The new universal seasonal flu vaccine works by using proteins found in the core of the virus rather than those on its surface. Surface proteins stick out like pins from the virus and change all the time, while those in the core are stable.
Significantly, the new vaccine works by stimulating the immune system to boost virus-killing T-cells, instead of antibodies. Previous research has shown such T-cells can help fight more than one type of flu virus.
Researchers hope the new vaccine will provide better and longer-lasting protection when used alongside the regular seasonal flu shot.
‘We’re hoping it will last two to three years – maybe even four years – but we really don’t know until we do the trials,’ Vaccitech Chief Executive Tom Evans said. The current trial will take two years to complete. If further studies go well the vaccine could then be licensed for wider use.
The new vaccine has already been tested for safety in earlier trials. Now it is advancing into mid-stage Phase IIb testing, which will see the recruitment of at least 500 British subjects this season. The remainder will be recruited during the 2018/9 flu season.
It is the first time a universal flu vaccine has progressed beyond Phase I clinical testing.
Assuming it is successful in Phase IIb, the new shot will still have to go into much bigger and expensive final-stage testing and Evans said the plan would be to bring in a partner at this stage of development.
‘We would look for a better-capitalised company to take this into final Phase III tests,’ he said.
Leading manufacturers of seasonal flu vaccines include Sanofi, GlaxoSmithKline and CSL’s Seqirus, which includes the old Novartis flu vaccine business.
The seasonal flu vaccine was developed by Oxford University’s Jenner Institute and Vaccitech, a spin-out biotech company founded by Jenner scientists.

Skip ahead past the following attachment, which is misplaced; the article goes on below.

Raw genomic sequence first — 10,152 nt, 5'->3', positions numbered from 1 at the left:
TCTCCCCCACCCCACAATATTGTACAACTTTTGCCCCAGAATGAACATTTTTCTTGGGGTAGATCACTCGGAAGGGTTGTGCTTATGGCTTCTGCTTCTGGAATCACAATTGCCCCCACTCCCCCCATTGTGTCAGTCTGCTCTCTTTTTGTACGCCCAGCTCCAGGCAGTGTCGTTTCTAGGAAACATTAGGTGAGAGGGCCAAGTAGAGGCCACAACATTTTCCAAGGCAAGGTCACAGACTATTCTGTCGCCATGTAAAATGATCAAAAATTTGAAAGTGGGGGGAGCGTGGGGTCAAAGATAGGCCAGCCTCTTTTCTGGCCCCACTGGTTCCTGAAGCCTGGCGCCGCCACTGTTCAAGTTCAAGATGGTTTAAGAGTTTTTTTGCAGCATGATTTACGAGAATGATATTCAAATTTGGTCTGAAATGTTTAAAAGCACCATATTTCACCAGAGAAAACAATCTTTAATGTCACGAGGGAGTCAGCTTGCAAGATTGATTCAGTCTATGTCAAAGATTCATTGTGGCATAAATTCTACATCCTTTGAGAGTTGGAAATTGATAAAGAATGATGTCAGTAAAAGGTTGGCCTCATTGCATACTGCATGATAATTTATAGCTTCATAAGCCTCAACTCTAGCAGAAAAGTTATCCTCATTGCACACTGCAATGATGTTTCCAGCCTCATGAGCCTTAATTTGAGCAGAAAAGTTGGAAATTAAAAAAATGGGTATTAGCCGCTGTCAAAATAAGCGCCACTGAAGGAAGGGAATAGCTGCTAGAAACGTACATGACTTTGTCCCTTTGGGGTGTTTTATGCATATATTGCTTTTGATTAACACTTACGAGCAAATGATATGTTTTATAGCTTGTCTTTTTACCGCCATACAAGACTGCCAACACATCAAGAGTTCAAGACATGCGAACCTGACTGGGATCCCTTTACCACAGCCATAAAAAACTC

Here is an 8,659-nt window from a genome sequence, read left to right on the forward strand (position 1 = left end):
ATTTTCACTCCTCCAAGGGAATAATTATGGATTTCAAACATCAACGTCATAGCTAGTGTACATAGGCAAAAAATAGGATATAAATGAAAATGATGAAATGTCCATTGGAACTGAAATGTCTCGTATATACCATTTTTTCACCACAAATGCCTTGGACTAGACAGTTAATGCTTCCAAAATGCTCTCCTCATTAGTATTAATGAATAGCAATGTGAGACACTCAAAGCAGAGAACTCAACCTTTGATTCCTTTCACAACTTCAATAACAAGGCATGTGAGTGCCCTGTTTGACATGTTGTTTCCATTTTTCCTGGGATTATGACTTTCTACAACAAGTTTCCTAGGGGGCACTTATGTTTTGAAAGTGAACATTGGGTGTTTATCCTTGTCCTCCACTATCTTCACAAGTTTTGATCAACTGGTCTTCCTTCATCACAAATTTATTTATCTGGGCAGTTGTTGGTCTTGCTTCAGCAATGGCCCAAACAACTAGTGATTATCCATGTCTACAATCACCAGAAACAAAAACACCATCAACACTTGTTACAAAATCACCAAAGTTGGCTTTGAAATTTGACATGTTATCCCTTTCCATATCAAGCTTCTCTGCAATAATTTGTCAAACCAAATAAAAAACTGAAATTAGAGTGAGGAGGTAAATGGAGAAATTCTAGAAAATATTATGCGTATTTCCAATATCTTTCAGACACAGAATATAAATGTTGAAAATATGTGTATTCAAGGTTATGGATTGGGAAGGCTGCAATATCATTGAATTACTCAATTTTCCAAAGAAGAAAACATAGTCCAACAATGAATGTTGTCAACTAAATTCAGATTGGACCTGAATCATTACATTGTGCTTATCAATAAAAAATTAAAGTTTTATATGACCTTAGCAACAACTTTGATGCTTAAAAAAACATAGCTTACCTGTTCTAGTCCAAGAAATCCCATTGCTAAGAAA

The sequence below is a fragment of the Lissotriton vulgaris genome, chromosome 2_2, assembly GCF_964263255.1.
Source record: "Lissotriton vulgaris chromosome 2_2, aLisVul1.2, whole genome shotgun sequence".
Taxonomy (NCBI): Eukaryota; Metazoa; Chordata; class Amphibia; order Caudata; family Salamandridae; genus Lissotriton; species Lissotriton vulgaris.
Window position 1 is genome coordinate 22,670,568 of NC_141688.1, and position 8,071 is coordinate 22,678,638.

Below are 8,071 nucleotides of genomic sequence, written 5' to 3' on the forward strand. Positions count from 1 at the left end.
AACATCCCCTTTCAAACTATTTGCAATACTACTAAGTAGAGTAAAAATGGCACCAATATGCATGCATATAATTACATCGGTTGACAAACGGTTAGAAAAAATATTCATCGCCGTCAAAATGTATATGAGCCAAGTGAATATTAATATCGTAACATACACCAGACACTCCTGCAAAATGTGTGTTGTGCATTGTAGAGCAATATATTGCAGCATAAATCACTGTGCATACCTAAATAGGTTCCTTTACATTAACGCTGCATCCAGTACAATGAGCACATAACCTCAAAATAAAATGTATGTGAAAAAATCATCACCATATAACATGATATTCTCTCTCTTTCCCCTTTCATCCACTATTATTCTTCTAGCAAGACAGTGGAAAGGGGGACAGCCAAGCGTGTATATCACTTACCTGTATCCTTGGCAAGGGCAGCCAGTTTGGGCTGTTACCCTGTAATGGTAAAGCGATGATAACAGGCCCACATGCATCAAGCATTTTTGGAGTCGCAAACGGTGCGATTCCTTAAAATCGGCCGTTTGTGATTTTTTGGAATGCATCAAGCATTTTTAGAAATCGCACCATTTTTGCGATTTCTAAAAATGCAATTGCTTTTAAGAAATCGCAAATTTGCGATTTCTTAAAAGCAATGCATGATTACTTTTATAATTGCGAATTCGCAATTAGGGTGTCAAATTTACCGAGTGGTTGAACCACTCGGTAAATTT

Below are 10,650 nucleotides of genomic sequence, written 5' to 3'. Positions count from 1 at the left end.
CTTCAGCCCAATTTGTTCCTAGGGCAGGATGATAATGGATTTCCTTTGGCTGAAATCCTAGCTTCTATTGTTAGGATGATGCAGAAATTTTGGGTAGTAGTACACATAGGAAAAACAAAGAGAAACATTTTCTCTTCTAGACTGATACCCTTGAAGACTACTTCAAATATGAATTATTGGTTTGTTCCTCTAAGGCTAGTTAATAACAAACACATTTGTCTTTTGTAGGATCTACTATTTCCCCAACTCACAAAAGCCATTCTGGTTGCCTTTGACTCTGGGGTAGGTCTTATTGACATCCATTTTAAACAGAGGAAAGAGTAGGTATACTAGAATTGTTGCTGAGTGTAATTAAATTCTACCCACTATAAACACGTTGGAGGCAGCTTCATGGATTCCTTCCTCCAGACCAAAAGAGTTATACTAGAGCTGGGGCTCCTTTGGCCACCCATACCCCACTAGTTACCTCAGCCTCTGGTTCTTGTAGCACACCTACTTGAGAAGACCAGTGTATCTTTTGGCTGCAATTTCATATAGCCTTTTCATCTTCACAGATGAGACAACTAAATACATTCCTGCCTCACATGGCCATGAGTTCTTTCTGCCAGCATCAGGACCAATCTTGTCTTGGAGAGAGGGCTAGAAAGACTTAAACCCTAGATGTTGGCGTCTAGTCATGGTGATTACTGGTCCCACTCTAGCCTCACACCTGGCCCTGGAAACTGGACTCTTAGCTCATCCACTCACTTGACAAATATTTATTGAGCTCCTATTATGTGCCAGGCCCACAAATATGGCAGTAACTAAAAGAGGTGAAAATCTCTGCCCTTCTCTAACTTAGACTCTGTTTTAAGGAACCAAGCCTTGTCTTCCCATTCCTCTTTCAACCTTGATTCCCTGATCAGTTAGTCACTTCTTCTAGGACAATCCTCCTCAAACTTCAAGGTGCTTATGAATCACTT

It is the world’s first widespread human testing of such a vaccine, according to the National Institute for Health Research, which is supporting the project.
Patients aged 65 or older and living in Berkshire and Oxfordshire will be invited to take part in the trial.
Researchers are seeking about 500 NHS patients to try out a new “universal” vaccine against seasonal flu. Half of the 500 volunteers will receive the usual seasonal flu jab and a placebo or dummy jab, while the other half with get the regular vaccine plus the new experimental one.
Seasonal influenza is an acute viral infection that spreads easily from person to person. Seasonal influenza viruses circulate worldwide and can affect people in any age group. In temperate climates, seasonal epidemics occur mainly during winter while in tropical regions, influenza seasonality is less obvious and epidemics can occur throughout the year. Seasonal influenza is a serious public health problem that causes severe illness and death in high risk populations.
An influenza epidemic can take an economic toll through lost workforce productivity and strained health services.
Influenza vaccination is the most effective way to prevent disease.
Antiviral drugs are available for treatment, though influenza viruses can develop resistance to the drugs.